When the latest wave of COVID-19 hit India to a devastating effect in recent weeks, New Jersey-based tech companies sprang into action to help not only their own associates, but also others in the country.
In New Jersey, many members of the tech and tech services community come from India or have employees or independent development offices there. It’s easy to say that helping is just good business, but the executives NJTechWeekly.com spoke to were genuinely concerned for their associates and their families.
Cognizant, whose headquarters are in Teaneck, has more than 200,000 associates in India. recently, the company announced its commitment to help the country and its people overcome the humanitarian crisis created by the pandemic.
Named “Operation C3: Cognizant Combats COVID-19,” the effort includes donations of $1.5 million through the Cognizant Foundation to operationalize response efforts with partners across India. The company is also providing an additional $2 million in emergency funds to UNICEF in India to help address the acute shortages of oxygen, and to deploy medical and testing supplies.
Also, Cognizant announced it would cover the cost of vaccinating more than 600,000 people in India, including its more than 200,000 full-time employees and their dependents in the country, as well as approximately 50,000 people comprising contingent staff, such as contractors, support and security personnel, and their families.
In a recent interview, Subhash Makhija, co-founder and CEO of GEP, a Clark-based provider of supply-chain software globally, said his company is doing quite a bit to address the problem.
GEP teamed up with other organizations/foundations and raised $1 million to help relieve the COVID-19 situation in India. FedEx flew a dedicated plane to India on May 8 with thousands of oxygen concentrators and millions of N95 masks.
The company and its accompanying GEP Social Initiatives organization are continuing this campaign and contributing $2 for every dollar donated by GEP employees. Makhija pointed out that FedEx and Air India will continue to transport these products for free. He also posted his appeal on his LinkedIn account.
GEP has a long-tenured relationship with an India-based nongovernmental organization called Akshaya Patra to support women’s development and the well-being of poor children, and all of these efforts are now focused on COVID, he told us.
Makhija noted that, when COVID first hit the U.S., GEP proactively connected personal protective equipment suppliers globally to U.S. hospitals in need, initially in the tri-state area, and then nationwide. Beyond the immediate COVID crisis, each year, GEP spends 5-10% of its annual profits on corporate social responsibility activities through direct contributions and the matching of employee donations.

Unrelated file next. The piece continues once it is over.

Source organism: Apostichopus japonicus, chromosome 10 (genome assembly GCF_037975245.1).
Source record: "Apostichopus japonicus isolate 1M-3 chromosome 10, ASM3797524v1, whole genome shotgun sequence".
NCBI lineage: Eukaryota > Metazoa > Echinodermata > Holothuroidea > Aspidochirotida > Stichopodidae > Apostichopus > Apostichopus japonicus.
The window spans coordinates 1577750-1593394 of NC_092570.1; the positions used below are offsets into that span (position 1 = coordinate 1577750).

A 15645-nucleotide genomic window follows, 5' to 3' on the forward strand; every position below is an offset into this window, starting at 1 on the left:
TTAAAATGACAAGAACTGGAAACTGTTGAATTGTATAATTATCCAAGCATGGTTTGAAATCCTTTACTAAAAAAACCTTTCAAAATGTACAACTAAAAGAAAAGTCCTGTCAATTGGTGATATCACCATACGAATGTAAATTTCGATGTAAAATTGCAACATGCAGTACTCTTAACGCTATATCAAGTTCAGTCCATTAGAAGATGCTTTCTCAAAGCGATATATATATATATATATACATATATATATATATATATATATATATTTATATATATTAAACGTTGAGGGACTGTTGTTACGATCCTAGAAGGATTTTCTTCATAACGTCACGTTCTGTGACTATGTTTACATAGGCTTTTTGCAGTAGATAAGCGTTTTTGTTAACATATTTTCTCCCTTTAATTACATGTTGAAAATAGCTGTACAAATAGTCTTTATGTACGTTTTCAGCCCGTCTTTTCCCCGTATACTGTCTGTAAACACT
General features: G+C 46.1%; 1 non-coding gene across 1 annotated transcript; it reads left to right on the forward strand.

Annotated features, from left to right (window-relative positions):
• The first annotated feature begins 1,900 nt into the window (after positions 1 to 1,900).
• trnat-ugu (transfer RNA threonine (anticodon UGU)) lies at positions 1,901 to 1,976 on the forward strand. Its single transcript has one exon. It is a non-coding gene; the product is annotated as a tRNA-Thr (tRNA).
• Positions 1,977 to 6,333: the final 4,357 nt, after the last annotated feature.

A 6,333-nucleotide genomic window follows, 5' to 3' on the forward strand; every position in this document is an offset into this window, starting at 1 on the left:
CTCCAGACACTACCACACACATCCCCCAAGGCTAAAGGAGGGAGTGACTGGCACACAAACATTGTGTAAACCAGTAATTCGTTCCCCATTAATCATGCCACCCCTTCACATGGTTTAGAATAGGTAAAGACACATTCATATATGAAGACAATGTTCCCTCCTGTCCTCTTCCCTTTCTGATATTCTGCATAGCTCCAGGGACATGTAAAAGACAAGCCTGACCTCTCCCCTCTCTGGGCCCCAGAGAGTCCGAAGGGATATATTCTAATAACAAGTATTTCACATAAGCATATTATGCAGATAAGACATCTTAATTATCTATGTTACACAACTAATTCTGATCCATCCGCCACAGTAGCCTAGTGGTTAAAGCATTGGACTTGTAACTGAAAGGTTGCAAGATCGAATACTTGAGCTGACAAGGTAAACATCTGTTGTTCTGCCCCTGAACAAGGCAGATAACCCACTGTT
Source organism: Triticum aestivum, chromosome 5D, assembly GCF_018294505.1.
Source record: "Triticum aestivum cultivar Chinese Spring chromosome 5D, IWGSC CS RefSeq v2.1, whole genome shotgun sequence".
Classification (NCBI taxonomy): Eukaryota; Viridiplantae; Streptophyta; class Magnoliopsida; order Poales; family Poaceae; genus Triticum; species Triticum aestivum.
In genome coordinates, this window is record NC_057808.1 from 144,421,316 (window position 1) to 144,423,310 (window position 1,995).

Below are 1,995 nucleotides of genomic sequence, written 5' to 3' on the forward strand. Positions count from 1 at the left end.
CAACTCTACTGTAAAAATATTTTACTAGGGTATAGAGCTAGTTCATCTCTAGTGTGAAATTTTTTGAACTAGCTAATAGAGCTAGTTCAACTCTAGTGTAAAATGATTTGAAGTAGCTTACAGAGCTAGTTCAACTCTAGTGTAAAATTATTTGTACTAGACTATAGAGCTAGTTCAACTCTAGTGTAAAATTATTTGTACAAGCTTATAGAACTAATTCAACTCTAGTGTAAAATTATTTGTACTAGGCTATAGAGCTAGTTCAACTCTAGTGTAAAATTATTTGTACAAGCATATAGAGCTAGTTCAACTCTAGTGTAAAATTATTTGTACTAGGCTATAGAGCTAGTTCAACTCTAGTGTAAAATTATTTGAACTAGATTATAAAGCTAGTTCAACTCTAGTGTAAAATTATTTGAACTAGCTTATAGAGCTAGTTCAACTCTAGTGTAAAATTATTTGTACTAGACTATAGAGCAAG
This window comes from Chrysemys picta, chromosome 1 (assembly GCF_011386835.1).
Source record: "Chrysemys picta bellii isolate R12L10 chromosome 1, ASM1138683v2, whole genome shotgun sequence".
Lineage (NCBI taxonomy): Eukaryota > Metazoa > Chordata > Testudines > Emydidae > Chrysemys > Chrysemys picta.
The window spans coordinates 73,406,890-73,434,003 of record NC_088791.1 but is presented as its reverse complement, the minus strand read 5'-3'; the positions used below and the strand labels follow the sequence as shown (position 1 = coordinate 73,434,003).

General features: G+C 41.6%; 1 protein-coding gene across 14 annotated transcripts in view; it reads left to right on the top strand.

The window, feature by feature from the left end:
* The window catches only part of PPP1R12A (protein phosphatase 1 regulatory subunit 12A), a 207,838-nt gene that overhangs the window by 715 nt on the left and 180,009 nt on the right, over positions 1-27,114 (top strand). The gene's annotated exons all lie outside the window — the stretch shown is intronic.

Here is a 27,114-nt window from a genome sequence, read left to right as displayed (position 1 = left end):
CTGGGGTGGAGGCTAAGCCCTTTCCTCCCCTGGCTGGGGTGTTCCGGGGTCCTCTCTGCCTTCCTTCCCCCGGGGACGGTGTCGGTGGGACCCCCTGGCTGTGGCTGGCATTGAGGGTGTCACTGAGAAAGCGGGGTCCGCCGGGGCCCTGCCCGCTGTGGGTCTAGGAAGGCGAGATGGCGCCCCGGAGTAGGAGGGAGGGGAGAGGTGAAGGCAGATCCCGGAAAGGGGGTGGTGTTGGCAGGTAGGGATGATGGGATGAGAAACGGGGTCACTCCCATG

“At GEP, we have calls three times a week on COVID issues. In addition, we are constantly in touch with employees who have been impacted. It’s a very difficult environment for them in terms of mental health, and you know every family knows someone who has been impacted, even if they haven’t been impacted themselves.”
Raj Patil, who is CEO and president of Orion Innovation, a digital-transformation and product-development services firm in Edison, said the company has 1,400 associates in India, but, so far, there had not been any significant impact from COVID-19 crisis on his company’s business.
“We are monitoring this on a daily basis to see which way this will go. So far, the cities where we have the largest population of our associates are not the most severely impacted.”
The company is making a large effort to extend care to its employees should they be impacted. It has developed a “COVID Care” website (covidcare.orioninc.com) where employees can log in and register any problems affecting them and their families, or others can do so on their behalf. That kicked off a whole set of actions and alerts, Patil said. With this website, “Somebody is already informed about the problem, and we have local organizations we are tied up with who can get into action. We can give (the employees) help right in their hometowns.”
Patil said Orion is also trying to secure vaccines, but has found this really difficult. In addition, the company is trying to secure oxygen tanks and other equipment and testing supplies that may be needed. And it is looking to raise money to donate to reliable NGOs on the ground in India.
“We are also just literally picking up the phone and calling people to make sure they are being attended to. We can spot check them, and make sure they understand what we are offering,” he told us.
Orion also set up an Orion Employee Crisis Relief Fund to support employees and their families impacted by COVID-19. The fund will be used to provide in-home medical relief efforts like doctors, caretakers, medicines and oxygen, and provide financial support for those families directly impacted. Orion has made an initial commitment of $25,000 to the fund and has opened the fund for employees to also make voluntary contributions, providing an initial 100% match.